So why offload the whole train? Unless the passenger cannot be moved (and you can usually tell that pretty quickly) I don't see the point.

I think Metro has been looking at that too. Sometimes, it's just one car that gets offloaded, and that car is sealed up and the train continues on.

(I'm not sure the offloading is the source of delay that most riders on the following trains encounter. I think it's mostly in the stopping of the train and the waiting for medical assistance to arrive. They don't drag the sick person off the train.)

Do you know if the policy has changed recently so that the express lanes over the Potomac are just for HOV at all times? It used to be the overhead signs said "HOV-3 " and the electronic signs right below said "Open to all traffic" on just the bridge portion of the express lanes, but now they've taken down the electronic signs. Does that mean you can't jump into them to go over the bridge?

I've heard of no rule changes regarding the HOV hours on the 14th Street Bridge.

The mess that is 15th Street is creating dangerous circumstances for motorists and bicyclists. Cars dart in and out the left turn only lanes, bicyclists use their lane the sidewalk and the travel lanes. What was once a safe efficient route in and out of downtown is now a monument to bad decision making. Is there any chance that we will see a return to sanity?

I'd like to hear more comments from 15th Street drivers, cyclists and walkers about the new traffic pattern. Send an e-mail to me at drigridlock@washpost.com.

(I've heard of no plans to change the current traffic pattern, with the new bike lane. The District Department of Transportation is monitoring the situation, but I'm not sure the pattern has been there long enough to have a clear idea of whether it should be modified.)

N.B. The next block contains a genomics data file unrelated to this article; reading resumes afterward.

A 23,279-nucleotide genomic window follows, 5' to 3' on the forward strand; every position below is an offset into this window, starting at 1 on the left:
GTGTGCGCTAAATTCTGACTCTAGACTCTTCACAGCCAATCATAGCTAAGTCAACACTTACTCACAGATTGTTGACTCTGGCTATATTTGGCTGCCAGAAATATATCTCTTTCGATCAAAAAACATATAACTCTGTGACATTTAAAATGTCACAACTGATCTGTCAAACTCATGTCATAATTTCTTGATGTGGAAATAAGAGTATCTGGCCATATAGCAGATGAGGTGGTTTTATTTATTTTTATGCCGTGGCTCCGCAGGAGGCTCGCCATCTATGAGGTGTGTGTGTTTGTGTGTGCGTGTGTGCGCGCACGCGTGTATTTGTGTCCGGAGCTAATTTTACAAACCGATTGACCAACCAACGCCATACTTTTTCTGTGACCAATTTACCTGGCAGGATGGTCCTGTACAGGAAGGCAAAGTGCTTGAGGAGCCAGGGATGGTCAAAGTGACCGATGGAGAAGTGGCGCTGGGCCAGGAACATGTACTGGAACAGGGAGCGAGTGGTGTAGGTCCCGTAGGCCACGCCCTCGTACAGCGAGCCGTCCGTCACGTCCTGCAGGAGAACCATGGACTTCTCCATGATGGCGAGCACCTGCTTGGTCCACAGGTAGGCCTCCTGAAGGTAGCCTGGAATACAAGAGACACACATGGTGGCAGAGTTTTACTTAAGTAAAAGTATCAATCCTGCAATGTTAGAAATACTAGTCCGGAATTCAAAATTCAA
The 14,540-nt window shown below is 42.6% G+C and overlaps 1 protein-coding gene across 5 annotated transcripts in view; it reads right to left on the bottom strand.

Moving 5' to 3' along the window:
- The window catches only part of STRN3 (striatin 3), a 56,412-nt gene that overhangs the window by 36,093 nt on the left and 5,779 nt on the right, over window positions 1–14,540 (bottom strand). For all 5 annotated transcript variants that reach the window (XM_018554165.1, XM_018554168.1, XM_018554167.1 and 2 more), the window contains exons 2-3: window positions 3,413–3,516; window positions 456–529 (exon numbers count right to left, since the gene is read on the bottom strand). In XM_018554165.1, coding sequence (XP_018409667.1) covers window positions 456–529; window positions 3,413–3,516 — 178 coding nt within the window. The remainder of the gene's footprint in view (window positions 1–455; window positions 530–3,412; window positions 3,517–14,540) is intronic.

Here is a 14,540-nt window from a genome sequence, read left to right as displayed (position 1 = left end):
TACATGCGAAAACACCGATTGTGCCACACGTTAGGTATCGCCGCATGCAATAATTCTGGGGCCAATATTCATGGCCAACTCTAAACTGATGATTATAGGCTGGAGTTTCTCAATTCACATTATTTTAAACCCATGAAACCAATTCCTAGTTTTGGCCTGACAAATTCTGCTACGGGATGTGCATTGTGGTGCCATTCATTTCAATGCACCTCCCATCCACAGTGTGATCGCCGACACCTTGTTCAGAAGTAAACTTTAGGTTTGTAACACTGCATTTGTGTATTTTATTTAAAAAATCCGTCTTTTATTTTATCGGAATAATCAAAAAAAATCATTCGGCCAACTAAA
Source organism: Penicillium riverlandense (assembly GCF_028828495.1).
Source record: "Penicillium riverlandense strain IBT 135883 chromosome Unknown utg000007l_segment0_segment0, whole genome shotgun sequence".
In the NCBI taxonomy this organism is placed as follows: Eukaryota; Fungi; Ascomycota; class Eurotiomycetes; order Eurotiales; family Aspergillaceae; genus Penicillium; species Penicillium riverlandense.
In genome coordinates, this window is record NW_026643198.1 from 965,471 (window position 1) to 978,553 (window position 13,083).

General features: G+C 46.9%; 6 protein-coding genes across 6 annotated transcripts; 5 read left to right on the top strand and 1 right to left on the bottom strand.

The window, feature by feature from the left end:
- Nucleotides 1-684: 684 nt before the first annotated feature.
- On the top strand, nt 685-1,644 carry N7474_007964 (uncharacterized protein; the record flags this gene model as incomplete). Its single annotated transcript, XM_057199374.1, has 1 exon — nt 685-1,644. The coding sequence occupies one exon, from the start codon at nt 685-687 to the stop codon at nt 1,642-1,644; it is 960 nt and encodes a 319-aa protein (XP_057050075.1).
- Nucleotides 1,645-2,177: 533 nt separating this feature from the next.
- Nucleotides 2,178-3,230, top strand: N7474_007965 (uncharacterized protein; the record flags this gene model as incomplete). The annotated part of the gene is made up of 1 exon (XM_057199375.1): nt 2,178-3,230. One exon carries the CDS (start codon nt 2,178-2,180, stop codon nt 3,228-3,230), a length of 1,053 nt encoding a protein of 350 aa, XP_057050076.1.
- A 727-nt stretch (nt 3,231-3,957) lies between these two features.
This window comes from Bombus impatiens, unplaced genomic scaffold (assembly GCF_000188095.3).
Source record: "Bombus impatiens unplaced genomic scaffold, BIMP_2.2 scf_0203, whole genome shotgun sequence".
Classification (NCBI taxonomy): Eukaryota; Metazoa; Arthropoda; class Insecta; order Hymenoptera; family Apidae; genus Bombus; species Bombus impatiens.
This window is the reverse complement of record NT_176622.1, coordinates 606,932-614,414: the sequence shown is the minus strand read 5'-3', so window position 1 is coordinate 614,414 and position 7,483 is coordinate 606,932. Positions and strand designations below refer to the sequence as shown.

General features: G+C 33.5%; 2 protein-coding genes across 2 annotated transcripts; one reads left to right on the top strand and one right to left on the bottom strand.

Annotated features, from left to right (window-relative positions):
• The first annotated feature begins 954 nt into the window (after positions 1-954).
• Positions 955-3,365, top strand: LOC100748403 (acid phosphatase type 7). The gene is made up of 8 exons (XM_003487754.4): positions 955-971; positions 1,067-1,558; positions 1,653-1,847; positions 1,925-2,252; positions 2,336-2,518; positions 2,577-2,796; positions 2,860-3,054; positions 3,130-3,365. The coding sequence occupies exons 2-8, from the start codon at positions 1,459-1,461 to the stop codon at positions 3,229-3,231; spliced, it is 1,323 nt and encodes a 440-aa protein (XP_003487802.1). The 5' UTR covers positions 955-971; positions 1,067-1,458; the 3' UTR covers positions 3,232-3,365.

Dr. G: When do street sweepers resume their sweeping?

Not sure where you are, but can tell you something about the DC Department of Public Works street sweeping program. The annual program begins around March 1. Then it plays by these rules:

In neighborhoods where signs advise motorists of parking restrictions during weekly sweeping hours, parking enforcement will begin Monday, March 21, 2011. This will allow residents and others to become accustomed to moving their cars again, especially since street sweeping days and/or times changed for some neighborhoods.

In residential neighborhoods where there are no signs identifying parking restrictions, sweeping will occur twice a month.

Dr. Gridlock, What is the procedure to get a no left turn sign removed. At the corner of Columbia, 18th, and Adams Mill Rd. there is a left turn lane and a no left turn sign during rush hour that is constantly ignored by everybody. I feel like it is silly to have this sign if it is not going to be enforced even when traffic control officers are around and writing tickets about the no right hand turn on red.

Seems like something your local Advisory Neighborhood Commission could help with.

Doc: It's been some time since they shut down Chain Bridge (I remenber the weekend someone had the bright idea to shut down the bridge on the same weekend as the Marine Corps Marathon), but I notice the closure signs are still up, although now consistently covered over. Is the maintenance work finally done or does DDOT still have another nightmare that it is waiting to spring on the unsuspecting?

I think the Chain Bridge project is wrapped up now, at least in terms of the lane closings. (My recollection is that the closing on Marine Corps Marathon weekend last fall was over by the time the Marathon started. No?)

Given that the U.S. is increasing its net population at the rate of 2.3 million per year, then how in God's name will be able to move them around without massive public transportation?

I'm certainly a big fan of sensibly placed public transportation, especially with the dense population in the D.C. area. I think we need to do more to enhance our bus services in particular.

Thanks, as always, for joining me for the chat, and I hope to join you again next Monday. Stay safe, and write to me anytime at drgridlock@washpost.com.

In This Chat
Robert Thomson
Robert Thomson is The Washington Post's Dr. Gridlock. He offers therapy for that most intimate relationship: the one between you and your commute. You can read his work on his namesake blog, as well as in the Metro section of The Washington Post.